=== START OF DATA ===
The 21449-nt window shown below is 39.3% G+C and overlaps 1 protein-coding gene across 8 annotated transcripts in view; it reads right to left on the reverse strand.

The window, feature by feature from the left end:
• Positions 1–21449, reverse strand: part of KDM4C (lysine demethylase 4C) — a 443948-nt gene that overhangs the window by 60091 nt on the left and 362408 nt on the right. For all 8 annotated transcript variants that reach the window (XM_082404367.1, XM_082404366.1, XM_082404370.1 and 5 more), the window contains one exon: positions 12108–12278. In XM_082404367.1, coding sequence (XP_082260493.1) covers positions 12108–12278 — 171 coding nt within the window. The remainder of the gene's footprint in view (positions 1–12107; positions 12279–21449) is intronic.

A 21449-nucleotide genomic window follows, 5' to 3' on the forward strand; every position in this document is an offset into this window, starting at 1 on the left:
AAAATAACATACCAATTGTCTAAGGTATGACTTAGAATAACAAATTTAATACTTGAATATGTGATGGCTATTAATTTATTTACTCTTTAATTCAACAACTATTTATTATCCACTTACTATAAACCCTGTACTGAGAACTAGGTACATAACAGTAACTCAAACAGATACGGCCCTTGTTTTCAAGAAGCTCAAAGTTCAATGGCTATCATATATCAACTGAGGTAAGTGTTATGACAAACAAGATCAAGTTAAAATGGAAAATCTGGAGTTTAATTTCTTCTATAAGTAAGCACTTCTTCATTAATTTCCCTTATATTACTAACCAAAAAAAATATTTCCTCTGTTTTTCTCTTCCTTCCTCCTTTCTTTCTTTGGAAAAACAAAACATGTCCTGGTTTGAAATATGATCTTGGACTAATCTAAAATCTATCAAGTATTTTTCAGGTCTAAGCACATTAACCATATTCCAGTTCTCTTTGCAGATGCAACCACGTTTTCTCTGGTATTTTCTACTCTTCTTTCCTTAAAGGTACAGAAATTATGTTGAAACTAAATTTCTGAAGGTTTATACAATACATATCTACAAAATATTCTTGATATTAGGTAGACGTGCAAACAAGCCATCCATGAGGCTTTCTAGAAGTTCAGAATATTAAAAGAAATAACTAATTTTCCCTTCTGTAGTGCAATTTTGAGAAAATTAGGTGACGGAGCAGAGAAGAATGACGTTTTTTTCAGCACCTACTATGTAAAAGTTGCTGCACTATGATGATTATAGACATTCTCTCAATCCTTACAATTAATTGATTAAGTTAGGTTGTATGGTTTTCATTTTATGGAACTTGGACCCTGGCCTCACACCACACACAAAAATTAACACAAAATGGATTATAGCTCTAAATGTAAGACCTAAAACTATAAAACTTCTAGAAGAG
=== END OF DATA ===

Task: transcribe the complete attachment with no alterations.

The 21449-nt window shown below is 39.3% G+C and overlaps 1 protein-coding gene across 8 annotated transcripts in view; it reads right to left on the reverse strand.

The window, feature by feature from the left end:
• Positions 1–21449, reverse strand: part of KDM4C (lysine demethylase 4C) — a 443948-nt gene that overhangs the window by 60091 nt on the left and 362408 nt on the right. For all 8 annotated transcript variants that reach the window (XM_082404367.1, XM_082404366.1, XM_082404370.1 and 5 more), the window contains one exon: positions 12108–12278. In XM_082404367.1, coding sequence (XP_082260493.1) covers positions 12108–12278 — 171 coding nt within the window. The remainder of the gene's footprint in view (positions 1–12107; positions 12279–21449) is intronic.

A 21449-nucleotide genomic window follows, 5' to 3' on the forward strand; every position in this document is an offset into this window, starting at 1 on the left:
AAAATAACATACCAATTGTCTAAGGTATGACTTAGAATAACAAATTTAATACTTGAATATGTGATGGCTATTAATTTATTTACTCTTTAATTCAACAACTATTTATTATCCACTTACTATAAACCCTGTACTGAGAACTAGGTACATAACAGTAACTCAAACAGATACGGCCCTTGTTTTCAAGAAGCTCAAAGTTCAATGGCTATCATATATCAACTGAGGTAAGTGTTATGACAAACAAGATCAAGTTAAAATGGAAAATCTGGAGTTTAATTTCTTCTATAAGTAAGCACTTCTTCATTAATTTCCCTTATATTACTAACCAAAAAAAATATTTCCTCTGTTTTTCTCTTCCTTCCTCCTTTCTTTCTTTGGAAAAACAAAACATGTCCTGGTTTGAAATATGATCTTGGACTAATCTAAAATCTATCAAGTATTTTTCAGGTCTAAGCACATTAACCATATTCCAGTTCTCTTTGCAGATGCAACCACGTTTTCTCTGGTATTTTCTACTCTTCTTTCCTTAAAGGTACAGAAATTATGTTGAAACTAAATTTCTGAAGGTTTATACAATACATATCTACAAAATATTCTTGATATTAGGTAGACGTGCAAACAAGCCATCCATGAGGCTTTCTAGAAGTTCAGAATATTAAAAGAAATAACTAATTTTCCCTTCTGTAGTGCAATTTTGAGAAAATTAGGTGACGGAGCAGAGAAGAATGACGTTTTTTTCAGCACCTACTATGTAAAAGTTGCTGCACTATGATGATTATAGACATTCTCTCAATCCTTACAATTAATTGATTAAGTTAGGTTGTATGGTTTTCATTTTATGGAACTTGGACCCTGGCCTCACACCACACACAAAAATTAACACAAAATGGATTATAGCTCTAAATGTAAGACCTAAAACTATAAAACTTCTAGAAGAG